When it first became clear that my relationship with my now-spouse was serious, everyone I met used to ask me the same question: “Do you think you’ll have your own children?”
“Oh,” I would say with complete deadpan, “I don’t think his ex would take our baby every other week.” My partner’s ex-wife is wonderful, but it’s still quite amusing to imagine her assuming responsibility for his infant half the time. It’s one of my favorite cocktail party jokes. And it saves me from having stickier conversations about health issues or the emotional freight of blended families with those who think this is small talk.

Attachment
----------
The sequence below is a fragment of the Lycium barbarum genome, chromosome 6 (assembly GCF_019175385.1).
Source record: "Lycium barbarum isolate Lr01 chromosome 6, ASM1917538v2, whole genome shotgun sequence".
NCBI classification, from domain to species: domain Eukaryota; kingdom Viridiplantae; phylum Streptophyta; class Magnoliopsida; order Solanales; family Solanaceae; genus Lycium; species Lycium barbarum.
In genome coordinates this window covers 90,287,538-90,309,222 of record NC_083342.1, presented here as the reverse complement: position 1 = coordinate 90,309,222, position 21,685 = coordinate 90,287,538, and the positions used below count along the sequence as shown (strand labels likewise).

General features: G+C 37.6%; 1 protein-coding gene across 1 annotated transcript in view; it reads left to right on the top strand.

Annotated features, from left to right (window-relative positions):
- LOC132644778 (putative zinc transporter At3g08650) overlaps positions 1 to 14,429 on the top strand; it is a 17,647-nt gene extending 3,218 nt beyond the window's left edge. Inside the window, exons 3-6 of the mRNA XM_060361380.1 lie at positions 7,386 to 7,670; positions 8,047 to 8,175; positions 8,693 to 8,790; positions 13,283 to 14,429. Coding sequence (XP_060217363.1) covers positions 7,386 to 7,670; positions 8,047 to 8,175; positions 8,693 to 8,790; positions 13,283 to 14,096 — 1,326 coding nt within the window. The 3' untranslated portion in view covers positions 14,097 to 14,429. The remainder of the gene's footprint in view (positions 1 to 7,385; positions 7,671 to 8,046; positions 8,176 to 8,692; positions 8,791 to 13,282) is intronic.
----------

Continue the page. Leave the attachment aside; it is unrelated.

I am, in other words, a stepmother: one of history’s domestic villains. Etymologically, the word comes from the Old English “astepan,” which means “to bereave or deprive.” Originally stepparents were those who married bereaved parents; their existence signifies not addition or supplementation, but rather loss. In Polish and Italian to treat someone in a “stepmotherly” way means to deal with them harshly. This is one reason that some use the phrase “bonus mom” instead (a phrase my eldest hates because it sounds like you’re not fully a parent). Personally, I like the French belle-mère (“beautiful mother,” also used for mothers-in-law) or Spanish madrasta (mother-star), but it’s not catching on at home. What’s striking is that in a world filled with nontraditional-families—open adoptions, non-binary parents, single parents, grandparent caretakers, poly-families, same-sex parents, and so on—we keep using a term that evokes deprivation and mistreatment.